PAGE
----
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A billboard for mayoral candidate Hector Bremner is seen in Vancouver, Sept. 14, 2018.

Rafal Gerszak/The Globe and Mail

B.C. unions are paying staff to campaign in city elections without that work being counted as an election expense, even though the NDP government banned exactly that practice for provincial elections and the coming referendum on proportional representation.

Unions throughout the Vancouver region are relying on a discrepancy between two pieces of provincial legislation aimed at getting big corporate and union money out of the electoral system. Unlike the law overseeing provincial votes, the new local-election legislation allows for people working for third parties to campaign directly with the public, with some limits.

“A [paid] union canvasser is okay as long as they are communicating one to one,” said Rachel Roy, a lawyer whose practice has been flooded in recent weeks by unions and other activist groups calling for advice on what they can do legally.

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There are very specific rules about what paid union members working on election issues can do – they can’t hand out printed material from the candidates' campaign if they are going door to door, for example.

But they are allowed to communicate with both their own members and the public, as long as they are not doing anything that falls under the legal definition of advertising, Ms. Roy said.

It is one of several loopholes that have cropped up during the run-up to the municipal vote on Oct. 20. A gap in the legislation allowed developer Peter Wall to contribute $85,000 to a billboard campaign featuring pro-development candidate Hector Bremner without running afoul of spending restrictions. The new spending limits have also not prevented third parties from endorsing a slate of independent candidates and donating much more than could be spent if the slate were running under one banner.

The Vancouver and District Labour Council has delegated four union staff to work on campaign communications for its slate of 27 endorsed candidates, including mayoral candidate Kennedy Stewart, without it being declared as a third-party advertising expense.

In New Westminster, a Canadian Union of Public Employees local is planning to do the same kind of activity, with one paid staffer.

Those people couldn’t be paid to do any of that campaigning with the general public if the law for local elections were the same as the new law for provincial ones, because that would then have to be declared as an advertising expense.

Since a third party is only allowed to spend $10,508 for advertising in the Vancouver campaign or $2,300 in the New Westminster one, staffers paid for multiple weeks would exceed that limit.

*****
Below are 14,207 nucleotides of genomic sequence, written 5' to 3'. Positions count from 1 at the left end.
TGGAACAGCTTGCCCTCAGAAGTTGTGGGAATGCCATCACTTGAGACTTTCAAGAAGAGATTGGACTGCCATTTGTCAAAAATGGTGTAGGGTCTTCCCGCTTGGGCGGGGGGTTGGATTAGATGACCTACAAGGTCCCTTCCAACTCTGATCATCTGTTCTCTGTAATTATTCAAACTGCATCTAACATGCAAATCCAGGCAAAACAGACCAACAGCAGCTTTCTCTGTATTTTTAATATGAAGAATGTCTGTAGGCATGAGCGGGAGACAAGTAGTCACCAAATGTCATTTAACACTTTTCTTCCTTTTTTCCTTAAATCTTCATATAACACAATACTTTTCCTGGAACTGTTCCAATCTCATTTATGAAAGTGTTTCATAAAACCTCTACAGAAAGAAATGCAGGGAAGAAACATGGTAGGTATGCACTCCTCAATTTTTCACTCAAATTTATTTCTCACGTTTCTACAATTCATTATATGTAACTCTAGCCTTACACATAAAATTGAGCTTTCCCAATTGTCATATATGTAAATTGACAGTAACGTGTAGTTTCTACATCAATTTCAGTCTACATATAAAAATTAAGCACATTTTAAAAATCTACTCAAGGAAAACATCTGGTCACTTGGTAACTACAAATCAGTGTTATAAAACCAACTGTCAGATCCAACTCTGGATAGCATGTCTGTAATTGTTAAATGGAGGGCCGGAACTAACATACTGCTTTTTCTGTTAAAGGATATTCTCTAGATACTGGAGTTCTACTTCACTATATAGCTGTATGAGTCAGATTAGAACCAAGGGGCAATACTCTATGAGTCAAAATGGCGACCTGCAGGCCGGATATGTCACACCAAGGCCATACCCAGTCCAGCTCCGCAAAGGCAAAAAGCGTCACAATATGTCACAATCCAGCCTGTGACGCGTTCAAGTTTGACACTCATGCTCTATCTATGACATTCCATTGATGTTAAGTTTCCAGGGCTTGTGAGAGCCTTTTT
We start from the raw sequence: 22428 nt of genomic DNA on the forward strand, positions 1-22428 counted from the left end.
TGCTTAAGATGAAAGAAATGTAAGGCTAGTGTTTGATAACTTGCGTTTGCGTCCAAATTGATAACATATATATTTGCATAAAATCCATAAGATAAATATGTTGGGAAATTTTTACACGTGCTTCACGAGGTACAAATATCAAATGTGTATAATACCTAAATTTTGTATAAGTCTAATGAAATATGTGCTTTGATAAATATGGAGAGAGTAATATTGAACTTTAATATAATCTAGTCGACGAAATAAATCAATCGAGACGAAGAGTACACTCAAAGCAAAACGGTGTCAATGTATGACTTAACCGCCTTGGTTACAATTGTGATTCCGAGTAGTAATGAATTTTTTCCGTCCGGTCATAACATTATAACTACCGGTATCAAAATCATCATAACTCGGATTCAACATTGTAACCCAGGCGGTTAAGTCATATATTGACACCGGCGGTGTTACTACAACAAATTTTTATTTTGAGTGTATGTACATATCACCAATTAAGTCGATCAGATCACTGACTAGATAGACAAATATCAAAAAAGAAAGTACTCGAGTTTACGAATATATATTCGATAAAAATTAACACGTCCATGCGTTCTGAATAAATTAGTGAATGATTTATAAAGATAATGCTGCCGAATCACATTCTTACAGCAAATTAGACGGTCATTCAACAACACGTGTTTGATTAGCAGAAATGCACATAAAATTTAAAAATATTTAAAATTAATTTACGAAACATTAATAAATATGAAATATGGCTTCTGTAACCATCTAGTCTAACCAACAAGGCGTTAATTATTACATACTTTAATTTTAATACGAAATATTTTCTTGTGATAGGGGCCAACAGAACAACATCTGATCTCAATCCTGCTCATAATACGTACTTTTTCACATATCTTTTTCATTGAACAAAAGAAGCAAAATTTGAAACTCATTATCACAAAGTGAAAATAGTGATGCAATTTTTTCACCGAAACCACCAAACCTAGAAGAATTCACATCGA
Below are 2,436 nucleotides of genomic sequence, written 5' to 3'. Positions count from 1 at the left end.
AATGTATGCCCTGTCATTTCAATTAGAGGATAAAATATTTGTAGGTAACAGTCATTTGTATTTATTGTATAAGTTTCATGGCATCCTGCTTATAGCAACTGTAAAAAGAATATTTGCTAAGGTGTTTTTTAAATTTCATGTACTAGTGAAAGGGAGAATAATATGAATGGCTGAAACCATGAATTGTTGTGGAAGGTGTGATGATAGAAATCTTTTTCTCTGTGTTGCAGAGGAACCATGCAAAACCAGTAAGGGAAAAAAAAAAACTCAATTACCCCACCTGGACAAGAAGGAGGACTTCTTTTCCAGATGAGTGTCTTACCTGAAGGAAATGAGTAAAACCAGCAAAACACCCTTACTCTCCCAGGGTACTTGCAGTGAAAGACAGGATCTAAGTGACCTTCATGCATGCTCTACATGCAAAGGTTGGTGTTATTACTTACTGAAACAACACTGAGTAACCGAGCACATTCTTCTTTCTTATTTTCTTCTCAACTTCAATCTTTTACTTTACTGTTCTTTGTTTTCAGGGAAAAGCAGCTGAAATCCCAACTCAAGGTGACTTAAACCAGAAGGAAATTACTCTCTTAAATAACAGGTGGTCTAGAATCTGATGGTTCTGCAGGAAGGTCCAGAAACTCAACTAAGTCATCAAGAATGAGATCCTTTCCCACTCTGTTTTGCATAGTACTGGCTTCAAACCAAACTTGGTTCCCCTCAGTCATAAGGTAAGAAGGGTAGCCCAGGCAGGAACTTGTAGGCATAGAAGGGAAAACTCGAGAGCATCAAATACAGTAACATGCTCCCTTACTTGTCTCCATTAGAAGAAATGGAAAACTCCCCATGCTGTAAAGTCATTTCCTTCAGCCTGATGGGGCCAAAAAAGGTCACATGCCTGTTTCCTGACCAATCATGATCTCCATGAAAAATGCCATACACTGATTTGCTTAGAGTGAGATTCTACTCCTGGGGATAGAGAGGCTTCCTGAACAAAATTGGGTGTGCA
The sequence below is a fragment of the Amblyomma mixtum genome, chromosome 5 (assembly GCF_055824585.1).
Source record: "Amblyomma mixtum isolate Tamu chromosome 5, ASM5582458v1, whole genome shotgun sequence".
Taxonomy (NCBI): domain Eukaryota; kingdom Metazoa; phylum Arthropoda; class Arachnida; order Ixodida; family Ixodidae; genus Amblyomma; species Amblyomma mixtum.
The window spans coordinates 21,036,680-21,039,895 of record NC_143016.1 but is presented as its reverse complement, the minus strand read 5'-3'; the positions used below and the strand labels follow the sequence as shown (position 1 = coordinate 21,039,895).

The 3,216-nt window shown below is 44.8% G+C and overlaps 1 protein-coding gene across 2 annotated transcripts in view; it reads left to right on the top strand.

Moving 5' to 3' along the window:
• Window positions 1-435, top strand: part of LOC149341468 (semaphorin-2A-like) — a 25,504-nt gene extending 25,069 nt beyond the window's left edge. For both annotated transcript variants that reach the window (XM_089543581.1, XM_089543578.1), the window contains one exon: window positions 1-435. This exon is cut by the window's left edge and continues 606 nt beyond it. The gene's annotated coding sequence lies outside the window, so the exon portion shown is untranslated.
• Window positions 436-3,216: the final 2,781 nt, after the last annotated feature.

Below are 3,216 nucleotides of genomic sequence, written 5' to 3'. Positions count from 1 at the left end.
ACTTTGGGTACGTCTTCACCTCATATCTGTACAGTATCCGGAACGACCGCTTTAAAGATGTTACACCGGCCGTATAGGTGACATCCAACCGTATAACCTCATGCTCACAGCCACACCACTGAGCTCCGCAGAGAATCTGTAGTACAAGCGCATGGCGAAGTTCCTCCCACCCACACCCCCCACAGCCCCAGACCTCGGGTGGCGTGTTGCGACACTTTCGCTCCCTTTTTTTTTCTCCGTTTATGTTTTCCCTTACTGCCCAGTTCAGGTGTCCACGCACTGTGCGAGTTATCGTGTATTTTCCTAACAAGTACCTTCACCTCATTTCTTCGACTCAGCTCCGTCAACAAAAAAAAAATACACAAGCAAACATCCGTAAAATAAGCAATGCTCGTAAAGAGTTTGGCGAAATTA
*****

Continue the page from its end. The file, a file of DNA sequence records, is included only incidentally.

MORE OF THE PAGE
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Unions campaigning directly with the public in one-on-one conversations is also open to the other 14 unions that have registered as third-party sponsors for the civic elections – a significant group. They represent almost a third of all the organization sponsors listed, and include big-hitters such as the B.C. Government Employees Union (BCGEU), the Canadian Labour Congress, three different Canadian Union of Public Employees offices and several firefighters' and teachers' groups.

Calls to several of these organizations were not returned by late Thursday, so it’s unclear what different unions plan to do. However, the BCGEU said that it would not have paid staff contacting the public as part of the campaign.

Premier John Horgan said on Thursday that his government will not intervene in the middle of an election campaign, but repeated his pledge to review whether the law needs to be tightened.

“We’re certainly watching the current round of municipal election campaigns," he said. “We’re going to look at the consequences of any violations of the existing Act, or any gaps that may be there that may be exploited by some, either with a billboard or employees in kind.”

Some civic-election campaigners are concerned about what they see as organizations taking advantage of a bad law.

“It may be the law, but we’re not seeing people act in the spirit of it. This is hardly best efforts to do the right thing,” said Mike Witherly, a strategist with the Non-Partisan Association in Vancouver.

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The centre-right party has been mounting steady attacks on Mr. Stewart, saying he is getting free union help that he is not being open about.

Pete Fry, a candidate for the Green Party and someone who is being promoted on the Vancouver labour council’s slate, said he thinks the current law is a problem.

“There’s just so many loopholes and we’re seeing more all the time,” he said. Mr. Fry said it’s not a fair provision because businesses that might want to participate can’t do the same as unions.

“Corporations don’t have that same ability to [deploy] employees.”

However, others defend the current law’s permissiveness about union activity.

Coalition of Progressive Electors candidate Derrick O’Keefe, also on the labour council-endorsed list, said he doesn’t see a problem with the current law. Instead, he said, the biggest flaw is that it doesn’t require disclosure about donors in advance of the election.

Mr. Stewart said it’s inaccurate for critics to say he has four campaigners on his team paid for by the union.

“It’s just not true.”

The workers, he said, have nothing to do with his campaign and instead are working with the labour council.

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